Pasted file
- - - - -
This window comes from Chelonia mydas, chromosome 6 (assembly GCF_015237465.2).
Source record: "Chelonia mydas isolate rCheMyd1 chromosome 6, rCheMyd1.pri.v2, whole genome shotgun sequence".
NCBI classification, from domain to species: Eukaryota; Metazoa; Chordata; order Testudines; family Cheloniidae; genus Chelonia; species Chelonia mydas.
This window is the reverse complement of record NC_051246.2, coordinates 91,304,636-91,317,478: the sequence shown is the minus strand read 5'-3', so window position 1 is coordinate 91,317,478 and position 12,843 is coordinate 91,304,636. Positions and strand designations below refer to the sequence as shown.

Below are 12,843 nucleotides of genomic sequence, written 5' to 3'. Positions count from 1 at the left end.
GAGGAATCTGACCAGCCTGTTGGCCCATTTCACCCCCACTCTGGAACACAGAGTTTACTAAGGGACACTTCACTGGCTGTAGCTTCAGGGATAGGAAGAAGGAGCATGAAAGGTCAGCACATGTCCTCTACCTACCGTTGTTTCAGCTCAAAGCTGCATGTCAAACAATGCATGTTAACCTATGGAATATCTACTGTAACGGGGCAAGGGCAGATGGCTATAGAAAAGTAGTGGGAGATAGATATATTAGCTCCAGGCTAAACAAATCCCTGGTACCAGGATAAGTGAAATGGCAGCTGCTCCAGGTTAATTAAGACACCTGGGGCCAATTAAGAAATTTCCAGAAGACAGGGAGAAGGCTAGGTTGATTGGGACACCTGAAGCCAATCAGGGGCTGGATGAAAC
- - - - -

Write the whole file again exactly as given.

This window comes from Chelonia mydas, chromosome 6 (assembly GCF_015237465.2).
Source record: "Chelonia mydas isolate rCheMyd1 chromosome 6, rCheMyd1.pri.v2, whole genome shotgun sequence".
NCBI classification, from domain to species: Eukaryota; Metazoa; Chordata; order Testudines; family Cheloniidae; genus Chelonia; species Chelonia mydas.
This window is the reverse complement of record NC_051246.2, coordinates 91,304,636-91,317,478: the sequence shown is the minus strand read 5'-3', so window position 1 is coordinate 91,317,478 and position 12,843 is coordinate 91,304,636. Positions and strand designations below refer to the sequence as shown.

Below are 12,843 nucleotides of genomic sequence, written 5' to 3'. Positions count from 1 at the left end.
GAGGAATCTGACCAGCCTGTTGGCCCATTTCACCCCCACTCTGGAACACAGAGTTTACTAAGGGACACTTCACTGGCTGTAGCTTCAGGGATAGGAAGAAGGAGCATGAAAGGTCAGCACATGTCCTCTACCTACCGTTGTTTCAGCTCAAAGCTGCATGTCAAACAATGCATGTTAACCTATGGAATATCTACTGTAACGGGGCAAGGGCAGATGGCTATAGAAAAGTAGTGGGAGATAGATATATTAGCTCCAGGCTAAACAAATCCCTGGTACCAGGATAAGTGAAATGGCAGCTGCTCCAGGTTAATTAAGACACCTGGGGCCAATTAAGAAATTTCCAGAAGACAGGGAGAAGGCTAGGTTGATTGGGACACCTGAAGCCAATCAGGGGCTGGATGAAAC